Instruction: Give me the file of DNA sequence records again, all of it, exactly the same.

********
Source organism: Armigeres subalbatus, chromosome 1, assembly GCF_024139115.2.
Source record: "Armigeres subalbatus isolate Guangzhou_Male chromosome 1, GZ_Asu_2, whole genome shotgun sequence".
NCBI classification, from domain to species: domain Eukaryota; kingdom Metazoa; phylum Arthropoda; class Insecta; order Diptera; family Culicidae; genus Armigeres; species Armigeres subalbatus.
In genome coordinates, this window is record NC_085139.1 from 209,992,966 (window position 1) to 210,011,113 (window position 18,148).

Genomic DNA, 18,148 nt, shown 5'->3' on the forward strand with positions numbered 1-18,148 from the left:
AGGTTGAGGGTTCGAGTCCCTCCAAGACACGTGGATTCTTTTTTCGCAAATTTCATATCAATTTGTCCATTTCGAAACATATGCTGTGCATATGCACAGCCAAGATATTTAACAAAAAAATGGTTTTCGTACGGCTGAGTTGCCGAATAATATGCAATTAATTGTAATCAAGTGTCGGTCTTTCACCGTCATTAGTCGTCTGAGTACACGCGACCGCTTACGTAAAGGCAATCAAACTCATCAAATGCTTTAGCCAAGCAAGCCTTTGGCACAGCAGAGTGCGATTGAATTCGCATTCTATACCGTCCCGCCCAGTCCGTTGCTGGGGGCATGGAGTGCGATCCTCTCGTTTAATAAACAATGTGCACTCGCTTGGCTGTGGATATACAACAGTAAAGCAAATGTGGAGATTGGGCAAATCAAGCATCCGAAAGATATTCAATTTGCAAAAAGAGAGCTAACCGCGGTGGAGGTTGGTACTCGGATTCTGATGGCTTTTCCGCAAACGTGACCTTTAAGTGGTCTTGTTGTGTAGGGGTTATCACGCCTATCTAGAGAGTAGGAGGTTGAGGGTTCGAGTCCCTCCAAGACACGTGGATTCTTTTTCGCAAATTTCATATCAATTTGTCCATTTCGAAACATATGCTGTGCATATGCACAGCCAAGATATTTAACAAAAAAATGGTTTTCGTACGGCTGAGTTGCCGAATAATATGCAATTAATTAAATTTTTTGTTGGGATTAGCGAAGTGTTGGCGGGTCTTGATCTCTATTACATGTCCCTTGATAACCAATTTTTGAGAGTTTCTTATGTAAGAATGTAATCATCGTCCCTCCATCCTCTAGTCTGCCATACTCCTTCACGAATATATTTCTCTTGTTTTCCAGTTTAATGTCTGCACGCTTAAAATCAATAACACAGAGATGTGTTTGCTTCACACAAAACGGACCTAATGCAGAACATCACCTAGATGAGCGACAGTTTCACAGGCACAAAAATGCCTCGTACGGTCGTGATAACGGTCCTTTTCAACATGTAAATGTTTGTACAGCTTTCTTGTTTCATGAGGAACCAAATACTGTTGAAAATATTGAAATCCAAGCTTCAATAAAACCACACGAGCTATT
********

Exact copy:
Source organism: Armigeres subalbatus, chromosome 1, assembly GCF_024139115.2.
Source record: "Armigeres subalbatus isolate Guangzhou_Male chromosome 1, GZ_Asu_2, whole genome shotgun sequence".
NCBI classification, from domain to species: domain Eukaryota; kingdom Metazoa; phylum Arthropoda; class Insecta; order Diptera; family Culicidae; genus Armigeres; species Armigeres subalbatus.
In genome coordinates, this window is record NC_085139.1 from 209,992,966 (window position 1) to 210,011,113 (window position 18,148).

Genomic DNA, 18,148 nt, shown 5'->3' on the forward strand with positions numbered 1-18,148 from the left:
AGGTTGAGGGTTCGAGTCCCTCCAAGACACGTGGATTCTTTTTTCGCAAATTTCATATCAATTTGTCCATTTCGAAACATATGCTGTGCATATGCACAGCCAAGATATTTAACAAAAAAATGGTTTTCGTACGGCTGAGTTGCCGAATAATATGCAATTAATTGTAATCAAGTGTCGGTCTTTCACCGTCATTAGTCGTCTGAGTACACGCGACCGCTTACGTAAAGGCAATCAAACTCATCAAATGCTTTAGCCAAGCAAGCCTTTGGCACAGCAGAGTGCGATTGAATTCGCATTCTATACCGTCCCGCCCAGTCCGTTGCTGGGGGCATGGAGTGCGATCCTCTCGTTTAATAAACAATGTGCACTCGCTTGGCTGTGGATATACAACAGTAAAGCAAATGTGGAGATTGGGCAAATCAAGCATCCGAAAGATATTCAATTTGCAAAAAGAGAGCTAACCGCGGTGGAGGTTGGTACTCGGATTCTGATGGCTTTTCCGCAAACGTGACCTTTAAGTGGTCTTGTTGTGTAGGGGTTATCACGCCTATCTAGAGAGTAGGAGGTTGAGGGTTCGAGTCCCTCCAAGACACGTGGATTCTTTTTCGCAAATTTCATATCAATTTGTCCATTTCGAAACATATGCTGTGCATATGCACAGCCAAGATATTTAACAAAAAAATGGTTTTCGTACGGCTGAGTTGCCGAATAATATGCAATTAATTAAATTTTTTGTTGGGATTAGCGAAGTGTTGGCGGGTCTTGATCTCTATTACATGTCCCTTGATAACCAATTTTTGAGAGTTTCTTATGTAAGAATGTAATCATCGTCCCTCCATCCTCTAGTCTGCCATACTCCTTCACGAATATATTTCTCTTGTTTTCCAGTTTAATGTCTGCACGCTTAAAATCAATAACACAGAGATGTGTTTGCTTCACACAAAACGGACCTAATGCAGAACATCACCTAGATGAGCGACAGTTTCACAGGCACAAAAATGCCTCGTACGGTCGTGATAACGGTCCTTTTCAACATGTAAATGTTTGTACAGCTTTCTTGTTTCATGAGGAACCAAATACTGTTGAAAATATTGAAATCCAAGCTTCAATAAAACCACACGAGCTATT